VATICAN CITY (CNS) – Pope Francis signed a letter on synodality in the presence of parish priests and urged them to be “missionaries of synodality,” said several of the priests present.

Father Donald J. Planty Jr., pastor of St. Charles Church in Arlington, Virginia, and one of the U.S. pastors at the meeting, said, “He told us, ‘I want you to take this letter, and I want you to put it into action. I want you to share it and speak to your bishops about it and speak to your brother pastors about it.'”

Pope Francis meets with parish priests from around the world who were chosen by their bishops to share their reflections with the Synod of Bishops on synodality May 2, 2024, in the Synod Hall at the Vatican. (CNS photo/Vatican Media)

The pope signed the letter May 2 as he met with more than 200 parish priests in the Vatican Synod Hall. The meeting came at the end of an April 29-May 2 gathering designed as an opportunity for the priests to share their experiences and offer input for the drafting of the working document for the Synod of Bishops on synodality’s second assembly in October.

Father Planty, who served for a time in the Vatican diplomatic corps and in the Vatican Secretariat of State, said it was clear that what participants from around the world had in common was “love for our identity as priests and our mission as priests.”

Clearly, he said, some priests have difficulty getting parishioners to open up and share their hopes, dreams and skills – a crucial part of building a “synodal church” where people listen to one another and share responsibility for the life of the parish and its missionary outreach.

That is not a problem in the United States, Father Planty said. “Especially in a country of an Anglo-Saxon democratic tradition,” people are used to sharing their opinions, including with their priests. They comment after Mass or send an email or phone the parish office.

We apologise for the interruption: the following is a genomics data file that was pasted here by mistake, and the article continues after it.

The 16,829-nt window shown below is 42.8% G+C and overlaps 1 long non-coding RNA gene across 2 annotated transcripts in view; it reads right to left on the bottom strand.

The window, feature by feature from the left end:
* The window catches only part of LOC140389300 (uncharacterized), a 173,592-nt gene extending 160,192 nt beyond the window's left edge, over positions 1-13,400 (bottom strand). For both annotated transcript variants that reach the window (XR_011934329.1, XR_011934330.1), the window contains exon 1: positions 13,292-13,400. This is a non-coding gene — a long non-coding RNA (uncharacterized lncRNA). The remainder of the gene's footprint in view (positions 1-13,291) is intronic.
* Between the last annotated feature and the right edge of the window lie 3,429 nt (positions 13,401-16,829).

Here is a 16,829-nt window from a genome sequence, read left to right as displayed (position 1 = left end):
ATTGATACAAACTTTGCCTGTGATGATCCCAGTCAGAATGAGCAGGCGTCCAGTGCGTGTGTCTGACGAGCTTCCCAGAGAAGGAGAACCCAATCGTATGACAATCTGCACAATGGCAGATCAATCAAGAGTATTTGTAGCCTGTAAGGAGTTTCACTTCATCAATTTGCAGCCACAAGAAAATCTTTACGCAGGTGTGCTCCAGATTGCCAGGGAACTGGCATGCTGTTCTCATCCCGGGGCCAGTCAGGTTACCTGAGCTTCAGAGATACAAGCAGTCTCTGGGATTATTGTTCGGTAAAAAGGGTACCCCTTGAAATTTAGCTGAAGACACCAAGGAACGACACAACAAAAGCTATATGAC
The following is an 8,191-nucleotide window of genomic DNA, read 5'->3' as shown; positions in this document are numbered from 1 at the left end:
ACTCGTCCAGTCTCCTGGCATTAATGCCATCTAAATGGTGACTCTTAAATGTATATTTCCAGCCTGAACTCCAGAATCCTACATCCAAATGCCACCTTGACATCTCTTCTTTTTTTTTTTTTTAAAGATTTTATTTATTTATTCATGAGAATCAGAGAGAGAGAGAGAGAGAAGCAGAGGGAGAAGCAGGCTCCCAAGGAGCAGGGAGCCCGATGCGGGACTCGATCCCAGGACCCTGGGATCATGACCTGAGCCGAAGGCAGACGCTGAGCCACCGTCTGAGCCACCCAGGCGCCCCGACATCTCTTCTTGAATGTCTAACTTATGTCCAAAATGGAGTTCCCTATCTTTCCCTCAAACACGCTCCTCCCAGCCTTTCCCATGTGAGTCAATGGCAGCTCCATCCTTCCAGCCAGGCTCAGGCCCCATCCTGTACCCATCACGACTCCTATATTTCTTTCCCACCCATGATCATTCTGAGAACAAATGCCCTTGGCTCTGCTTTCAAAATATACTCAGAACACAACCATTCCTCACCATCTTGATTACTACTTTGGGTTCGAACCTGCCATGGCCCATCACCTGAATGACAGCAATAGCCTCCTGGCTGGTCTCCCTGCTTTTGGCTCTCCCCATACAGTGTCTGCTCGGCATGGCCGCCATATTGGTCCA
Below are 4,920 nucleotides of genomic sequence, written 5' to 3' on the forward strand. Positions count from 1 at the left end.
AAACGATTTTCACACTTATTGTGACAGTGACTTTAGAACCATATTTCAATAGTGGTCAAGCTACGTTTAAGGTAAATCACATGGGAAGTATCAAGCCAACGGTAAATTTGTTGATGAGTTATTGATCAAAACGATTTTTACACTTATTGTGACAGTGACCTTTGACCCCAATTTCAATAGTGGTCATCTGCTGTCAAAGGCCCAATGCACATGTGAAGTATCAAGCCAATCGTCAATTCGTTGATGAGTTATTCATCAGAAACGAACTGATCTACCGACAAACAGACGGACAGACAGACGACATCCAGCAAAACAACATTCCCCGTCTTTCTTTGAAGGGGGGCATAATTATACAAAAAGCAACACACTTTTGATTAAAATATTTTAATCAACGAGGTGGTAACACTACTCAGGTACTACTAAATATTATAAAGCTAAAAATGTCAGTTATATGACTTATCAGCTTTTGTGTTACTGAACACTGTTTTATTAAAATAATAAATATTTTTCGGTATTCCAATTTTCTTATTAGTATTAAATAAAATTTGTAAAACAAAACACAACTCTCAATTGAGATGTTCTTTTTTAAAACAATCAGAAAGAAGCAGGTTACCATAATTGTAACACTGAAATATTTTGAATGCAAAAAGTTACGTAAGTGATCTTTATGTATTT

“A priest who really knows his parish, loves his parishioners, has his finger on the pulse of the parish” not only through the pastoral council and finance council but “also through other, informal settings,” he said. Such a pastor “knows his people, consults with them, listens to them, takes their advice, and ultimately that factors into his pastoral decisions and planning and actions.”

Father Clint Ressler, pastor of St. Mary of the Miraculous Medal Catholic Church in Texas City, Texas, said spiritual discernment adds a key factor because synodality “is not listening to the voice of the people, but the voice of God in the voice of the people.”

“It isn’t just about your voices and your opinions,” he said. “We have to all be willing to then go deeper beneath those voices to try to hear what the Spirit is saying among us.”

People are hesitant about synodality when it is erroneously presented as debating “the issues that are controversial in the church” and “whether or not this is some new instrument to foment change in doctrine or church teaching,” he said. When that happens, “I think it’s disturbing. It’s scary. It’s unsettling,” and it leaves some wondering, “Why are we going to let the people decide what God wants?”

Father Paul Soper, pastor of St. Margaret Mary and St. Denis parishes in Westwood, Massachusetts, and secretary for ministerial personnel in the Archdiocese of Boston said priests and laypeople who have fears or concerns about synodality are afraid of different things.

“The fear of the priests is that there is a degree of randomness to the process,” he said, and that the synod “is going to be recommending big changes in the life of the church somehow or another that will have come from a bunch of random voices rather than from a clearly traceable conciliar process.”

“I think what the people fear is different,” he said. “I think that they fear that this is a conversation that’s not going to go anywhere. That it will simply, in the end, be a collection of reflections on the process of reflecting — a meeting on meetings, if you will.”

But, he said, his experience in evangelization has taught him that the “deep listening” or “contemplative listening” that the synod process is teaching people is what will enable Catholics to understand other people’s stories and invite them into or back into a relationship with Jesus and with the church.

Father Robert L. Connors, director of the Office for Senior Priests in the Archdiocese of Boston and episcopal vicar of the archdiocese’s south region, said the synod’s emphasis on listening also can help Catholics “learn the art of respect in a world where there is very little respect.”

And, especially in parishes and dioceses where there is growing diversity, he said, synodality helps people realize, “we’re all in this together.”